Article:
Ailing Singapore water firm cancels public meeting

Singapore water treatment and power company Hyflux has called off a public meeting for investors on its financial restructuring, amid mounting public anger.

Some of its 34,000 retail investors could lose up to 90 per cent, with the firm’s collapse marking the 15th credit-market shock in the last four years.

“Due to the large number of holders of the securities who have indicated that they wish to attend, the company considers it necessary to arrange for a larger venue”, Hyflux said. It promised an alternative event would be arranged.

“The company will announce the date, time and venue of the rescheduled town hall meeting as soon as possible,” the firm said.

A creditors’ vote between restructuring and liquidation on April 5, led retail investors to file proofs for a share of the S$3.51 billion in claims being made against Hyflux.

Hyflux has around 34,000 retail investors who largely believed the firm had heavy government approval.

The Hyflux collapse is associated with Tuaspring (pictured). The desalination and power station cost around S$1.1 billion (US$809 million) and was hailed as a “national tap” for the crowded island that is dependent on imported water and harvested rainwater. The company encouraged investors to cover S$900 million of junior debt to help fund the venture and group expansion.

Tuaspring opened in September 2013 with Prime Minister Lee Hsien Loong calling it “the latest milestone in Singapore’s water journey” while praising its “unique and cost-efficient design”.

However, the plant has failed to create a profit and it began selling excess capacity in 2016 to the power grid as the opening of the market to competition caused a surplus. Liabilities have approached S$2.7 billion and Hyflux looked for court protection from creditors to restructure.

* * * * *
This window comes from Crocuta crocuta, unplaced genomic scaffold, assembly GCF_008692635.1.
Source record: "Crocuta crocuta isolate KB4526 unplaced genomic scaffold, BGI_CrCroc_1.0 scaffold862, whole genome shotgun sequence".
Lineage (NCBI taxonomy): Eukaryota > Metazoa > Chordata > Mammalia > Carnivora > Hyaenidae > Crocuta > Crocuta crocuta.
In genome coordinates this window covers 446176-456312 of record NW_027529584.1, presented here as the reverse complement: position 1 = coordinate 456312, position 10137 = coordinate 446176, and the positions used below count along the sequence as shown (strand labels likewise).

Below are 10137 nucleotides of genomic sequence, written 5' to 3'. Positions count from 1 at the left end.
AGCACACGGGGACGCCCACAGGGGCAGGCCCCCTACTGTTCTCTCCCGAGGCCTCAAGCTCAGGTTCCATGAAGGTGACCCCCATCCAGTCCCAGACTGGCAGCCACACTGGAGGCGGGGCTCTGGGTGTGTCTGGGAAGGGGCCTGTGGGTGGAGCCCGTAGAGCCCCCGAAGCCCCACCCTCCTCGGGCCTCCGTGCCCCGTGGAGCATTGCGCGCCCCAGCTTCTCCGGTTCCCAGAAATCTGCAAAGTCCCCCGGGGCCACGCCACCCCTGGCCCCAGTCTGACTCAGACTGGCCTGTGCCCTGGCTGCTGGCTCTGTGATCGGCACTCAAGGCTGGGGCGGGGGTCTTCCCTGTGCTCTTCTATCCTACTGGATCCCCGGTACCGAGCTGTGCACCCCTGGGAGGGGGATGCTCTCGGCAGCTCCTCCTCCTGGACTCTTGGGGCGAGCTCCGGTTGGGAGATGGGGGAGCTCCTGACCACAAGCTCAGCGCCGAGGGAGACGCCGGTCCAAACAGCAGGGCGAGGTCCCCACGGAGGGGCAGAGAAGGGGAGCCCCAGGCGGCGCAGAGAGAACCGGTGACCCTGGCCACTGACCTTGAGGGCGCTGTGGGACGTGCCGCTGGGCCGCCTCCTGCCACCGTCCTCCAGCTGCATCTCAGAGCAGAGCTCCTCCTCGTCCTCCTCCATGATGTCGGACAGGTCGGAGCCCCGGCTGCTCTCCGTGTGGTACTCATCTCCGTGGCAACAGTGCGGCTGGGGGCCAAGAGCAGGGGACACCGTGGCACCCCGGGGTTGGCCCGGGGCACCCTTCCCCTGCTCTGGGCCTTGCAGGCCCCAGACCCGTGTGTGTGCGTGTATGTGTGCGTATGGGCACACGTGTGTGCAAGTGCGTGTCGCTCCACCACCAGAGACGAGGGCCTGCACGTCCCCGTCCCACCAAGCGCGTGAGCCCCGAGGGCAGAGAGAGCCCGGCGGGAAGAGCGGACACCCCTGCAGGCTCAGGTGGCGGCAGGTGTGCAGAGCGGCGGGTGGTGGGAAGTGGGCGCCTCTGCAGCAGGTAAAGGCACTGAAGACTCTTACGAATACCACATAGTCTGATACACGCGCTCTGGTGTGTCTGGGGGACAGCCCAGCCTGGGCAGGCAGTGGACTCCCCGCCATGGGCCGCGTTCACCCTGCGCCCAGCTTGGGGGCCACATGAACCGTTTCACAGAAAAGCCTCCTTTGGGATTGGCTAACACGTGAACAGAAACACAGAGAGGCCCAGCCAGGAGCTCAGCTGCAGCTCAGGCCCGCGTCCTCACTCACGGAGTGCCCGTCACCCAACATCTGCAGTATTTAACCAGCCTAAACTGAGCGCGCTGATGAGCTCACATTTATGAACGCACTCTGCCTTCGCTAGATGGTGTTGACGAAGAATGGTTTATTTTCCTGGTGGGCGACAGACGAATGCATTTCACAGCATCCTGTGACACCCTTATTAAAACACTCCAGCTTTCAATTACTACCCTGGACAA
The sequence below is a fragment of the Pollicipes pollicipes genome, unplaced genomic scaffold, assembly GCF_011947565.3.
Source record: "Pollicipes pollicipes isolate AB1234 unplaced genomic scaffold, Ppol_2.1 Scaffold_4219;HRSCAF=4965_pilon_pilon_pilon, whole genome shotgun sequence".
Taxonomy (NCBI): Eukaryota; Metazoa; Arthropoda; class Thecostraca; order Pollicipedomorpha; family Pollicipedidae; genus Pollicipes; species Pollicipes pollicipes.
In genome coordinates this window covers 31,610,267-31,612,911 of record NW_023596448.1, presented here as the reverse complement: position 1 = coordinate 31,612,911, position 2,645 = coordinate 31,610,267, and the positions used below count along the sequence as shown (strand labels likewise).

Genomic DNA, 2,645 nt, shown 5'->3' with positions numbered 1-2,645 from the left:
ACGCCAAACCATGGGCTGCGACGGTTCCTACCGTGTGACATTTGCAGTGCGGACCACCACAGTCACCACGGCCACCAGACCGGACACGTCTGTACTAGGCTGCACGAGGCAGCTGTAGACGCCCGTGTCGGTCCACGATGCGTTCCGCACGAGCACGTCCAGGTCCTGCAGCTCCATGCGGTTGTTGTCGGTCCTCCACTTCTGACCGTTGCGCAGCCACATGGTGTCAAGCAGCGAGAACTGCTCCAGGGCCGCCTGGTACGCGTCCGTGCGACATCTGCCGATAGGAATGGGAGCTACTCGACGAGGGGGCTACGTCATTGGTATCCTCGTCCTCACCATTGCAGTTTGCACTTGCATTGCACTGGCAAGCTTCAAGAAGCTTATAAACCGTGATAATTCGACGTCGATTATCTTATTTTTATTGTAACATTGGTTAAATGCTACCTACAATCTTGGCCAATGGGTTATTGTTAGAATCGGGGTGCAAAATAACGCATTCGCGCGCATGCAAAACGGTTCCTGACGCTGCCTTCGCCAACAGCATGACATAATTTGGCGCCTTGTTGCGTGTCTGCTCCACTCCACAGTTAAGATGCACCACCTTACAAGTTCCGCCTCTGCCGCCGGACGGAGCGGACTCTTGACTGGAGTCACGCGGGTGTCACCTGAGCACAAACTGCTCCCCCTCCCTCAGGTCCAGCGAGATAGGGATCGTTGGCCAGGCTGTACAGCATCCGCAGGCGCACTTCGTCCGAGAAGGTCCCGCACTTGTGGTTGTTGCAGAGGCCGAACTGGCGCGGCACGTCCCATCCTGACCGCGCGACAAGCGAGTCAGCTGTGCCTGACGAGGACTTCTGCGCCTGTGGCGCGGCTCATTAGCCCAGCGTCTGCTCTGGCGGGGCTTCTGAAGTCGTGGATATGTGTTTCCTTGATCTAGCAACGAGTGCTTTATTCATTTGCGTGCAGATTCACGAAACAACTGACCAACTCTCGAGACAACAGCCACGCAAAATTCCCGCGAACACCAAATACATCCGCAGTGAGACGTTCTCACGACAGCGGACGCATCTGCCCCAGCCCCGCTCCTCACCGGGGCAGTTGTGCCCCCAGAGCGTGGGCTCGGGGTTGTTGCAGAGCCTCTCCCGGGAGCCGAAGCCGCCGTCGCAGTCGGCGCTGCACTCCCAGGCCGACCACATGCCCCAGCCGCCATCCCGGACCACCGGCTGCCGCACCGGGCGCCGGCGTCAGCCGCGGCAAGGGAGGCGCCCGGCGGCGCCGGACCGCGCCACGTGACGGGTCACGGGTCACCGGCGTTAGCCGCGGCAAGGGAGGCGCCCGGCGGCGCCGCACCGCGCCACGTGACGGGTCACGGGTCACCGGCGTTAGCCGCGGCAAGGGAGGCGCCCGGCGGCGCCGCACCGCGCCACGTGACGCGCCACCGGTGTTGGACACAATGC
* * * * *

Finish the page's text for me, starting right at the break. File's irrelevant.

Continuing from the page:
The Singaporean government has rejected calls for intervention in a “commercial matter”.
Hyflux was given 30 days to recover its obligations or the authorities could terminate the contract and seize Tuaspring.

The government deadline for Tuaspring to meet its demands is April 5 and before then creditors must vote on Hyflux’s restructuring plan, accepting the deal or risk losing their investment.

“This adds to the urgency and pressure on Hyflux and its creditors to pass the restructuring plan,” said Ang Chung Yuh, an analyst at iFast. “They are stuck between a rock and a hard place.”

Hyflux junior securities holders could lose as much as 90 per cent of their capital in the restructuring proposal, under which Indonesia’s Salim Group and energy company Medco would gain a 60-per-cent stake in exchange for an S$530-million cash injection. Banks and senior bondholders are projected to lose about 75 per cent.

Hyflux last week said it would alter its repayment plan to help retail investors and its employees would receive a reduced incentive plan.

The Hyflux crisis is the latest in at least 15 corporate defaults since 2014.
“This episode is really a wake-up call for the Singapore financial sector, how we promote such novel and risky instruments, the role of financial intermediaries and the education of the investing public,” said Lawrence Loh of NUS Business School in Singapore.

 

Tuaspring under construction. Picture credit: Vimeo